Things that make life easier often cost more than their do-it-yourself counterparts — this is not a new concept. For example: You pay a valet to park your car when spots are few and the weather is bad. You buy a meal at a restaurant and tip the wait staff rather than make food or serve yourself. You shell out extra cash to take a cab rather than ride a crowded bus or train.
But as convenient as these things are, there’s something that can make them a little awkward: paying someone to serve you.
It’s not that we don’t want to compensate people for their work; it’s figuring out how much to pay that gives some people trouble. When you’re in a tipping situation, you’re making a numerical assessment of a worker’s performance, and you often do it to the person’s face — which might sometimes be uncomfortable.
One solution: Remove the physical exchange of money. Here’s where we all can say, “Thank you, technology.”
Removing the Middle Man
Apps that streamline the service-payment process are everywhere, allowing us to use smartphones to pay for parking, coffee, car rides, restaurant bills, odd jobs — if there’s not an app for it yet, someone’s probably working on it.
Take, for example, Cover — an app that allows you to pay for restaurant meals without having to end the experience with money concerns, splitting a bill or calculating a tip. Or, as Mark Egerman, Cover’s founder, puts it: “At the end, you always have to do the same dance.” It’s an unenjoyable one, he says.
Cover is accepted at select restaurants in Manhattan and continues to expand. A customer walks in, tells the server they want to pay with Cover, and everything else happens on the mobile device. Users have a default tip amount they set when they set up their Cover account, but they can change the tip whenever they want. At the end of the meal, they leave, the restaurant closes out the bill and a receipt is emailed to the user.
It may feel a bit like a dine-and-dash the first time you leave a restaurant without that physical transaction, but Egerman says people find it very liberating.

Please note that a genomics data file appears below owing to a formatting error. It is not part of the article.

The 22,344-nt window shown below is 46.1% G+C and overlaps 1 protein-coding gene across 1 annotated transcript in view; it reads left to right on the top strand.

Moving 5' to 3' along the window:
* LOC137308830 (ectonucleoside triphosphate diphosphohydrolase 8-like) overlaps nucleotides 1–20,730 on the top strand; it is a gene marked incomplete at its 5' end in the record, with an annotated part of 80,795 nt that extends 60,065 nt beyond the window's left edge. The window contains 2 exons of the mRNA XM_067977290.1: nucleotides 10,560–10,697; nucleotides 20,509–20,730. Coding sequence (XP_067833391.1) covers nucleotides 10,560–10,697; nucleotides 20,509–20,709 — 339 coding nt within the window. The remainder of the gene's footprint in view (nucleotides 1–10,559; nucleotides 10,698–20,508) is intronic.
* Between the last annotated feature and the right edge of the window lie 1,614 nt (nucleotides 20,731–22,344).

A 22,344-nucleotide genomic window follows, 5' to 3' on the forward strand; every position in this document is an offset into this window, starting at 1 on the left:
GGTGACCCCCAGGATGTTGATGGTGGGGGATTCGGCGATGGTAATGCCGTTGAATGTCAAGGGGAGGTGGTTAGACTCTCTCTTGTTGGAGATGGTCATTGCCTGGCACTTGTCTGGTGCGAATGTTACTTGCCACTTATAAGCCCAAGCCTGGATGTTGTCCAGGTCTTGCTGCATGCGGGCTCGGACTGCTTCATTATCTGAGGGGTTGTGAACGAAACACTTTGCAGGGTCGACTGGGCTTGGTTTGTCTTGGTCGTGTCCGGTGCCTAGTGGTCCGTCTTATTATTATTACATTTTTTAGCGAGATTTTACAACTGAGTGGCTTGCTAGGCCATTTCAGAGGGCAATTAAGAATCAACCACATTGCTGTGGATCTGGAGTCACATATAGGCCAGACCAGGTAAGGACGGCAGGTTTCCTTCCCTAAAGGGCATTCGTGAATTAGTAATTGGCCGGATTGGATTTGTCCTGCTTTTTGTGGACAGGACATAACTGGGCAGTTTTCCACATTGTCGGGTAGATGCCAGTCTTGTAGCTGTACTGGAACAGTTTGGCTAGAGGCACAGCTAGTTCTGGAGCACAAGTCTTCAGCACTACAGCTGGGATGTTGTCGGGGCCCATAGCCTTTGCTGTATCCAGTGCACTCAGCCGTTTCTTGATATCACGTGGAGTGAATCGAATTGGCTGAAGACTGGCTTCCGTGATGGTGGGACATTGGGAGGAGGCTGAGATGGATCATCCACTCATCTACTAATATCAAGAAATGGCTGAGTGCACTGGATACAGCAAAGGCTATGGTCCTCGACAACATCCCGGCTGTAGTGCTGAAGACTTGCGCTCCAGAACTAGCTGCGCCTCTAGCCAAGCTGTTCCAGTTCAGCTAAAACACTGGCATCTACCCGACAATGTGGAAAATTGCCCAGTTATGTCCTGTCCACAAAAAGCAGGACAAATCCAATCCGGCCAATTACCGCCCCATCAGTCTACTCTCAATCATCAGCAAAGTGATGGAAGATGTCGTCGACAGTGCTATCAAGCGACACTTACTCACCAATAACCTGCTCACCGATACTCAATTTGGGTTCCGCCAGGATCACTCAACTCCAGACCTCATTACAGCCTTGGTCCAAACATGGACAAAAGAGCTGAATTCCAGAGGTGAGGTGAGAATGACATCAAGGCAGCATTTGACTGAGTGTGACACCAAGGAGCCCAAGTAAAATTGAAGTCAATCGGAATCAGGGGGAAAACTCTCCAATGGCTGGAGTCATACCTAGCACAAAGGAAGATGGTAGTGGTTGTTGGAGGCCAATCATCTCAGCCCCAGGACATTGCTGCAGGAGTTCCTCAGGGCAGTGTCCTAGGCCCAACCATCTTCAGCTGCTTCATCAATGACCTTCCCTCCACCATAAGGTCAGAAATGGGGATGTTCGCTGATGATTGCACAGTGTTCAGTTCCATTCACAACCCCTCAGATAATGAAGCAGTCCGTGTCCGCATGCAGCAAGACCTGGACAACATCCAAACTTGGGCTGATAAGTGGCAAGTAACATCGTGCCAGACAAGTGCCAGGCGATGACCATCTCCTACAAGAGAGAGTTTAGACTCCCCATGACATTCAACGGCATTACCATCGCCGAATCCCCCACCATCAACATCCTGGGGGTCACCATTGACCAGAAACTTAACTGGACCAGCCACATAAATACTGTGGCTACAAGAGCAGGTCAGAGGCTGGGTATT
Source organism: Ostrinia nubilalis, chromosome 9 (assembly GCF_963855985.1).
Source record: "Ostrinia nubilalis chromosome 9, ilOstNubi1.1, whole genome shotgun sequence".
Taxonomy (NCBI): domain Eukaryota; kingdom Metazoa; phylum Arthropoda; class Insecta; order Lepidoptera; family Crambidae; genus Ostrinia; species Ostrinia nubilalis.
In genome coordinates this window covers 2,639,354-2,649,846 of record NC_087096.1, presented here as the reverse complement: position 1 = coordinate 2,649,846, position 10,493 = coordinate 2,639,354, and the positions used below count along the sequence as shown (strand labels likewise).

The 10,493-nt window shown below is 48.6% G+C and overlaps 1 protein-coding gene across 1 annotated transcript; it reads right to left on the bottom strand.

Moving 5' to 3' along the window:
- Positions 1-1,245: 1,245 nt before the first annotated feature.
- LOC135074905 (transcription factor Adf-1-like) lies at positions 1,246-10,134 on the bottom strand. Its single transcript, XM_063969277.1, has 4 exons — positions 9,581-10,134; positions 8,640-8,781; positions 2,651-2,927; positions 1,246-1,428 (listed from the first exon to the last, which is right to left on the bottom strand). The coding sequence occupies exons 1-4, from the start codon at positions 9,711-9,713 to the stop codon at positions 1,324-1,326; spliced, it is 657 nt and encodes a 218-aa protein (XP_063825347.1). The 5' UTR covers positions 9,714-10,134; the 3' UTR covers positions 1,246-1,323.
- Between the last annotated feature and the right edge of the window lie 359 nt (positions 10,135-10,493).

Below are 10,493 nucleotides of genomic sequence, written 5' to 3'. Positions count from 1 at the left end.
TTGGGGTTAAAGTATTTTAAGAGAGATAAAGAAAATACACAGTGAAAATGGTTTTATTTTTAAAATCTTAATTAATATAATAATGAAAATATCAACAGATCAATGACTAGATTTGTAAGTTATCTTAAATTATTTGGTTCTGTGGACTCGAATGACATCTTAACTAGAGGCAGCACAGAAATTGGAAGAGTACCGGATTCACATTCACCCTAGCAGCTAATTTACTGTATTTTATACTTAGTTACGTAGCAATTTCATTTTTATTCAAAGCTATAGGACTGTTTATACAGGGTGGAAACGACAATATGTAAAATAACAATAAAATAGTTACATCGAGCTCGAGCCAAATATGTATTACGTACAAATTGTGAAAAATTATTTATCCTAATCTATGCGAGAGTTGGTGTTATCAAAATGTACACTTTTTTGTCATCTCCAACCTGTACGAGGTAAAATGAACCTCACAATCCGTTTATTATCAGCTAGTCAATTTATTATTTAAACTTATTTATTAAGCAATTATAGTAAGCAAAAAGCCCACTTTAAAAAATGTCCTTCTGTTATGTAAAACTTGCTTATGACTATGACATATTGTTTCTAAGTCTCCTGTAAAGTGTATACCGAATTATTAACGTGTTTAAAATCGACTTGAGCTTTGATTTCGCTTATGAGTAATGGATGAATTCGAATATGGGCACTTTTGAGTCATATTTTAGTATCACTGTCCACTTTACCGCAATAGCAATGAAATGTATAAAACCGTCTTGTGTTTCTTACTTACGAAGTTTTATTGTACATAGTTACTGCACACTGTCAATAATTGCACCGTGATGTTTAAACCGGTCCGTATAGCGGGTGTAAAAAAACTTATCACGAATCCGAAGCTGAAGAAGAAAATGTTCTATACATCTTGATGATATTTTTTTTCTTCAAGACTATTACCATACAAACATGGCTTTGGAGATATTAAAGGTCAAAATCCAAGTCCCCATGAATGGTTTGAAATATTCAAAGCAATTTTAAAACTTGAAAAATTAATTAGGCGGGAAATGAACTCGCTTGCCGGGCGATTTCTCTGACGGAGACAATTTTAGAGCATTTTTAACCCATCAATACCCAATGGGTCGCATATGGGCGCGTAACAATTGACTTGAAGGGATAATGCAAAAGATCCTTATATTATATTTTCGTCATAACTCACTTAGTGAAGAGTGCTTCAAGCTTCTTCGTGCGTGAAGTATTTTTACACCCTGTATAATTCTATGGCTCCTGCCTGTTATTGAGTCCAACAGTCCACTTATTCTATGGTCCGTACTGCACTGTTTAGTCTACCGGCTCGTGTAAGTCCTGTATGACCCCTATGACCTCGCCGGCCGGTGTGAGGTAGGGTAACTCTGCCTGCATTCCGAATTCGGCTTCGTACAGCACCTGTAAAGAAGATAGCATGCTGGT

“It’s not about time, it’s not about convenience — you leave on a high note, as if you have an account,” Egerman says. In other words: It’s about having a good feeling.
The Bliss of Simplicity
Swine, a restaurant in the West Village, accepts Cover, and owner Cris Criswell says customers seem to enjoy the ease — they don’t exactly stick around to talk about the experience, of course.
“It’s quite easy,” he said. “They seem to be very happy.”
That’s the key right there: Happiness.
“The consumer is always in control,” Egerman said. “I think the ability to just get up and go is so powerful.”
That feeling isn’t unique to Cover. People who use services like Uber and Lyft, which are essentially a twist on hailing a taxi, describe a similar experience.
“It’s such a relief,” said Jessica Gambacurta, a Columbus, Ohio, resident who has used public transportation most of her life and has loved having the option of Uber. “There’s no stress, too. There’s not any exchange of money, there’s no tipping.”
The Uber model is structured so users don’t have to worry about gratuity — the amount a rider is charged at the end includes everything, though that’s not always clear to first-time users (if you take a close look at the Uber website, it mentions there’s no need to tip). Lyft, an Uber competitor, allows riders to choose a tip for their driver.
Gambacurta has used both services.
“I do like (the tipping option) for Lyft, because I do think tipping does incentivize service,” she said. “There are times I don’t really want to think about tipping or anything. … Sometimes you just want to get where you’re going.”
Michael King, an Uber VIP user in New York City, knows the feeling. He says he uses Uber about twice a week and enjoys the convenience.
“One of the things I really love about Uber over taxis is I often don’t carry cash,” King said. New York taxis accept credit cards, but that slows down the exit process. “You just get there, and you know you don’t have to jostle through your pocket and wonder, ‘Do I have enough on me?’”
But that comes at a price.